Flaming Lips, Webster Hall, NYC- 3/31
The Flaming Lips, consisting of Clifton Scurlock on drums, Steve Drozd on guitar and keys, Michael Ivins on bass, and Wayne Coyne on guitar, megaphone, and Animal Band came out to an ecstatic New York City crowd. It took Coyne about five seconds to start strutting and exhorting like a South American dictator at a political rally.
Then, the screen behind them started flashing what, to the best of my recollection, read “NEW YORK CITY! TONITE! THE WORLD BEGINS AGAIN! AND IT WILL BE SPECTACULAR! AND FANTASTICAL! AND YOU WILL BE BLOWN AWAY! FUCK YEAH! TONITE THE FLAMING LIPS!”
Before I could ponder whether or not the Lips would live up to their words, Wayne Coyne picked up the fog machine and the shit hit the fan. The photo pit took a direct hit of fog and about 200 balloons were dropped from the ceiling of Webster Hall as Coyne grabbed a mine lantern attached to a thick cord and started spinning it wildly over his head before setting it down and reaching into the burlap mystery sack and pulling out handfuls of confetti and throwing them at the audience like he was Curt Schilling in a bloody sock.
Around this time, eight or nine people dressed like futuristic space people came out on one side with a guy in a rabbit suit. At the opposite end, eight or nine people in Santa outfits and another guy in a rabbit suit came out. All of them were dancing and pointing giant flashlights on handles at the band, audience, and each other. The famed Lips madness had begun, and the band kicked into “Race for the Prize,” with Coyne singing behind a 25-foot image of Coyne singing (thanks to the “Wayne Cam”). The Lips proved in the first two minutes that you don’t just see a Flaming Lips show, you experience it.
Coyne then picked up his double-necked twelve/six string guitar and began “Free Radicals.” Although off their new album “At War with the Mystics,” which didn’t come out for another week, the vast majority of the audience was singing along to every word, having “borrowed” the album from Internet leaks until they could pay for it when it came out.
As though it weren’t enough of a sing-along, next came “Bohemian Rhapsody.” Although a little sloppy by the merits, no “Bohemian Rhapsody can ever be disappointing, and the words were broadcast on the screen behind the Lips on the assumption that a few dozen in the audience may never have seen “Wayne’s World.” The singing along continued with “Yoshimi Battles the Pink Robots, pt.1” Wayne broke out his modified acoustic (every instrument in the Flaming Lips is modified) and sang against the backdrop of some crazy Japanese stock footage. Since most of the balloons had since popped, and because nun puppets are required for any successful entertainment event, Coyne put on a genuine Boxing Nun Puppet, lined her up in the Wayne Cam, and had the nun puppet lead the audience in a Yoshimi reprise, 25 feet tall in all her resplendent pugilistic glory thanks to the giant screen behind the band.
Coyne then picked up his Animal Band (the cow says “moo”), which a fan had modified with an amplifier hookup, and began the Cow Jam, where Coyne would hit the Cow and Duck buttons and the band would follow on guitar and bass. By all laws of nature, the Cow Jam should have really sucked. At the Lips show, it was focused and excellent. The band went straight from it into part two of “Yoshimi” and took the audience back to the land of hard-driving rock and roll.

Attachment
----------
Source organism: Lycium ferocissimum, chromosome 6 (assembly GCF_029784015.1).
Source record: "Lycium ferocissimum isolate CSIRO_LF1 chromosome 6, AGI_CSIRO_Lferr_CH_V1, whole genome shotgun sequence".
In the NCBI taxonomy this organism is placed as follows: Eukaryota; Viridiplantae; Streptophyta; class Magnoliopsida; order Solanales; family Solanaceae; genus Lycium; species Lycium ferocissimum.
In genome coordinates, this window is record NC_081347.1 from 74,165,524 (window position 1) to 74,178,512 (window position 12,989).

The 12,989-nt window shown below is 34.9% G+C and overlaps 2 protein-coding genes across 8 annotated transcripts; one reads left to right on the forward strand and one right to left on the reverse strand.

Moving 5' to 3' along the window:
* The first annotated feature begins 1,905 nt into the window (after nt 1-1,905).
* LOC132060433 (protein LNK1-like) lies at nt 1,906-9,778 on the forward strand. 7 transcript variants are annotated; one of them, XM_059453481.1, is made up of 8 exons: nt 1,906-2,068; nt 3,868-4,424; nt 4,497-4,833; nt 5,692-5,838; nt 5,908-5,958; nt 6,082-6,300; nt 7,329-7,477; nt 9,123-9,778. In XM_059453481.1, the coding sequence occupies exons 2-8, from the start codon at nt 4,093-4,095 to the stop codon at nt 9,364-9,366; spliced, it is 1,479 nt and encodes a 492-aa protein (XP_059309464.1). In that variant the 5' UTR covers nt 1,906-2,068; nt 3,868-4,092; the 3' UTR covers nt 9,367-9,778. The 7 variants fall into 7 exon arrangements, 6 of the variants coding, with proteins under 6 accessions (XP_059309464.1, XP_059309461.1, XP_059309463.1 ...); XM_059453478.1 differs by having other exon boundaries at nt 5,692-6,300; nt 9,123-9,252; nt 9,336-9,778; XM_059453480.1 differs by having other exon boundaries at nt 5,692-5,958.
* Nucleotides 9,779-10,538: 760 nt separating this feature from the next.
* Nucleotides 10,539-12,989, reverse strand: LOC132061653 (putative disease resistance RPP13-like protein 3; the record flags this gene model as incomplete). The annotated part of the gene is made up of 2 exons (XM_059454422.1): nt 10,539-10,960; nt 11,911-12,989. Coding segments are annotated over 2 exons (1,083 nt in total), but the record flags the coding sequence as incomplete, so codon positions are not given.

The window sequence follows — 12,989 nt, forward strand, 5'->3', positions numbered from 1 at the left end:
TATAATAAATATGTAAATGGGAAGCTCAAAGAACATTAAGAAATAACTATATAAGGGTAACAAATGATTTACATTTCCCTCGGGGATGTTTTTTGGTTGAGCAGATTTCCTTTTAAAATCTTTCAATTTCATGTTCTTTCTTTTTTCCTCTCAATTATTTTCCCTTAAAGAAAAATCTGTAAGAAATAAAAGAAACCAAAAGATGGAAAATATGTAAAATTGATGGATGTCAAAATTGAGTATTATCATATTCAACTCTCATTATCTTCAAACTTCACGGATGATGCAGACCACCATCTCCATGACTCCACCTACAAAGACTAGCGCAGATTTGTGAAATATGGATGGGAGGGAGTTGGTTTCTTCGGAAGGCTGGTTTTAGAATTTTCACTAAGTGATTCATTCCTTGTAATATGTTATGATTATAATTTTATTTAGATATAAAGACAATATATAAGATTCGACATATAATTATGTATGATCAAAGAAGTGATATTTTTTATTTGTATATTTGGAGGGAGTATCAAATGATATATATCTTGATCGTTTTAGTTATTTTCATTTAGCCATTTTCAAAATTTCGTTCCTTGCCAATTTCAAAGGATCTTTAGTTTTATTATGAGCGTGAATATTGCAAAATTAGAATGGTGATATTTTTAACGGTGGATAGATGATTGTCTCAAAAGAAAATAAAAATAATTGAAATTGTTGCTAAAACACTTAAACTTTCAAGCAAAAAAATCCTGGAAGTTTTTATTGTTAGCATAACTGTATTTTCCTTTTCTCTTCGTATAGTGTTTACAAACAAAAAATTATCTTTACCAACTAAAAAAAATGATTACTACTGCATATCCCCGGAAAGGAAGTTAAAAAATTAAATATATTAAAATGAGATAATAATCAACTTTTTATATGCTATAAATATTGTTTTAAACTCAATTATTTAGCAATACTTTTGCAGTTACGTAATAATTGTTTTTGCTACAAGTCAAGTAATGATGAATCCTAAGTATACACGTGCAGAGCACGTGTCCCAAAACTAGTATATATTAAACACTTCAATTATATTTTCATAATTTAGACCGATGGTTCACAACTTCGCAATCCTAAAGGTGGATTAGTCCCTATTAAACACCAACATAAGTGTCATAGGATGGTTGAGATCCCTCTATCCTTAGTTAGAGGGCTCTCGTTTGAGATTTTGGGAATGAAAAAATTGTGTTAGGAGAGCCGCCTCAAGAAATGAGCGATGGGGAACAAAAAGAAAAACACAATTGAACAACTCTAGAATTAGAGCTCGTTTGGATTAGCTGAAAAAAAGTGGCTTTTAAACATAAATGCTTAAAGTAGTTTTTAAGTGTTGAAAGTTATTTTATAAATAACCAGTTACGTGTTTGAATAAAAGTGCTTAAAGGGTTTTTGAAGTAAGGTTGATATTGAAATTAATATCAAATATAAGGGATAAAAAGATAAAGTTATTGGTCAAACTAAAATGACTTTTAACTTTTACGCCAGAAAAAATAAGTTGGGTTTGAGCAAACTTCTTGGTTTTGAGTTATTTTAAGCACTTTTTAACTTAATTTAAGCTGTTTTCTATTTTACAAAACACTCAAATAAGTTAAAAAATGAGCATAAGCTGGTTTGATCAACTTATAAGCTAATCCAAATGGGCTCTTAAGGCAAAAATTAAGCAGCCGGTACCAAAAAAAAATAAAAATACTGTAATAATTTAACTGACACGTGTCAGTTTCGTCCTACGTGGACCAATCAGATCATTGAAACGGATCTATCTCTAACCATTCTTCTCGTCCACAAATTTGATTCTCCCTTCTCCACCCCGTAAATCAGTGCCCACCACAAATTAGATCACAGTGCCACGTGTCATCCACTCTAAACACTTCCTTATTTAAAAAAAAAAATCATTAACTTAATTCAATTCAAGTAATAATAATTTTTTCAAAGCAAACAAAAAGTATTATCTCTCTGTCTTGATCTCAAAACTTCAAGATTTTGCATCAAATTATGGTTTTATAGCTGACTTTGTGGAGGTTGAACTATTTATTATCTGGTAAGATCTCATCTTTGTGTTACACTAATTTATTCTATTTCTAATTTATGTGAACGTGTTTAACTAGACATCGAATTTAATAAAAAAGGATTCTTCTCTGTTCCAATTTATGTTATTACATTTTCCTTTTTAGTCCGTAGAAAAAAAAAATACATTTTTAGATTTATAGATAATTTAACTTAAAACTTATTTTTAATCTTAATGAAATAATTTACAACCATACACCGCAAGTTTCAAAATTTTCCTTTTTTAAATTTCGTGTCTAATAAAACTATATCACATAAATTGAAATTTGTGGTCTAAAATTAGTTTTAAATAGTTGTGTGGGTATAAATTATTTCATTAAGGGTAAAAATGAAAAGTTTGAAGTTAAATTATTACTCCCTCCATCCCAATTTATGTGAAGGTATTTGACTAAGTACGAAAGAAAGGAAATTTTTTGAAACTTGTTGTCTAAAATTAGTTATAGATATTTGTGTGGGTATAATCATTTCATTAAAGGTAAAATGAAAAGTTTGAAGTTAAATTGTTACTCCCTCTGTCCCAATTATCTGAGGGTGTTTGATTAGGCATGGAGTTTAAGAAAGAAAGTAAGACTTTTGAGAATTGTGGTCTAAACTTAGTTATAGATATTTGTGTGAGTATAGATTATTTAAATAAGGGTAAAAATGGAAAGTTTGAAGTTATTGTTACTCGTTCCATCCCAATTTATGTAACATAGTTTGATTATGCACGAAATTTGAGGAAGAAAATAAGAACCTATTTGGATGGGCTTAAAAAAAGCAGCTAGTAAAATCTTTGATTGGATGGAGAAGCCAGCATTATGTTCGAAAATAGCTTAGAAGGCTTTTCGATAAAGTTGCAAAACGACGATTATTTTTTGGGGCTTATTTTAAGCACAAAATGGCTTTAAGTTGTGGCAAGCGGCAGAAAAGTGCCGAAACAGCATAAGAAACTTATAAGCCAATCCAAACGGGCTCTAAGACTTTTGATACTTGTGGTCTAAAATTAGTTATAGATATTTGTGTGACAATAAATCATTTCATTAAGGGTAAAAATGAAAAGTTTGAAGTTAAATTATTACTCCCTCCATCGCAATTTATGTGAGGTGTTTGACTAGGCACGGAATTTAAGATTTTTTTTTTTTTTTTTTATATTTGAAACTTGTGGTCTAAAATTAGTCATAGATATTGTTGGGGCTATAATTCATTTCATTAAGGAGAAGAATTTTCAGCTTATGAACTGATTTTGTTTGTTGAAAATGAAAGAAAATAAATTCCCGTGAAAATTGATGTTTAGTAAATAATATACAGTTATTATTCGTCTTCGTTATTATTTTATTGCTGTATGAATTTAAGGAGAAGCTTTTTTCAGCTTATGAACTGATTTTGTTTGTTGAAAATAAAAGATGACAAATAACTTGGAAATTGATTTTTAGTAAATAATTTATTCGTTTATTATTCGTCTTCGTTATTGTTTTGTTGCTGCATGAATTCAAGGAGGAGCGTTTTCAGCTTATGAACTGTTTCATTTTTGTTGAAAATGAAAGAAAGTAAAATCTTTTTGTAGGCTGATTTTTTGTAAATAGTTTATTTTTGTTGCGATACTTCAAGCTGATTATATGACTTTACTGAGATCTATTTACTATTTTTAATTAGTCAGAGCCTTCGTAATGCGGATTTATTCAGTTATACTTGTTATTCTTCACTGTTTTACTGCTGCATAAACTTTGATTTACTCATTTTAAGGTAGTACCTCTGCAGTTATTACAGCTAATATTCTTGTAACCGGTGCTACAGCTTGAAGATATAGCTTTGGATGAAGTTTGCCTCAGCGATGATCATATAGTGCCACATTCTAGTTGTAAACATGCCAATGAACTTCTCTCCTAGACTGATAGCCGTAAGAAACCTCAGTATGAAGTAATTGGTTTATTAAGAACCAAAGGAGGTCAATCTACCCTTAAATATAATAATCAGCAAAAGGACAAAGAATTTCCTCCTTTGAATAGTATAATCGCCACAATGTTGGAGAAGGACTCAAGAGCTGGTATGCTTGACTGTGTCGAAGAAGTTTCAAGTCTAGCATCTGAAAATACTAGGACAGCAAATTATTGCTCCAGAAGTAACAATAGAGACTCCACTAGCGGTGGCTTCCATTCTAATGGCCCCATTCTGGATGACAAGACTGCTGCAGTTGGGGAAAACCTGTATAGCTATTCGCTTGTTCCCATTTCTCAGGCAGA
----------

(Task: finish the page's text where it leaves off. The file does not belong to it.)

After a lovely “The Yeah Yeah Yeah Song,” which is like a children’s book on the nature of power, temptation, and selfishness (and I mean that in a good way), the Hulk hands came out for “The Gash,” which Coyne turned, somehow, into a Kumbaya, hand-swaying, love-your-neighbor moment, Coyne picked up the bullhorn for “The W.A.N.D” which was the only letdown song of the night. While great in the studio, Coyne was inaudible on the bullhorn, and there’s not much one can do to save a song that can’t be heard.
Afterwards, New York City got a nod when Jon Stewart appeared on the video screen and introduced The Flaming Lips (it was a clip from the old Jon Stewart show on MTV) and the band launched into another sing-along to their one hit, the gleefully stupid-yet-clever “She Don’t Use Jelly.” The band enjoyed poking fun at their brush with pop stardom, and later played the infamous clip from their “Beverly Hills 90210” appearance at the Peach Pit. I felt twelve years old again, and that felt good. The band closed with “Do You Realize?,” another should-be-a-children’s-book about the brevity of life and the joy of being here and loving others. Topless dancers were on the big screen to remind us that life is beautiful, and it was a nice mellow comedown for an exhausted crowd.
The band went deep into its back pages for an encore that started with “Love Yer Brain.” Charming, touchy, and mellow, Coyne explained afterwards that it’s great to love someone even if they don’t love you back, and that unconditional love is a source of happiness, regardless of reciprocity. Coyne, an evangelical atheist, drew from this part of the Bible even while discouraging his audience from believing in anything “magical.” Closing the show with Black Sabbath’s “War Pigs,” guitar blazing, every word sung by the audience, giant images of the architects of the Iraq War (Bush, Cheney, Powell, Rumsfeld) reminded us of the world outside of a Flaming Lips concert before the band took a final bow and sent us back into the outside the grid of streets that forms lower Manhattan, the financial and diplomatic capital of the world, with its delineated social hierarchies and bohemian artistic communities.
But for those 90 minutes, there were no hierarchies only the community of Flaming Lips fans and the band that throws great parties and mixes them with thoughtful lyrics and sonic wonders.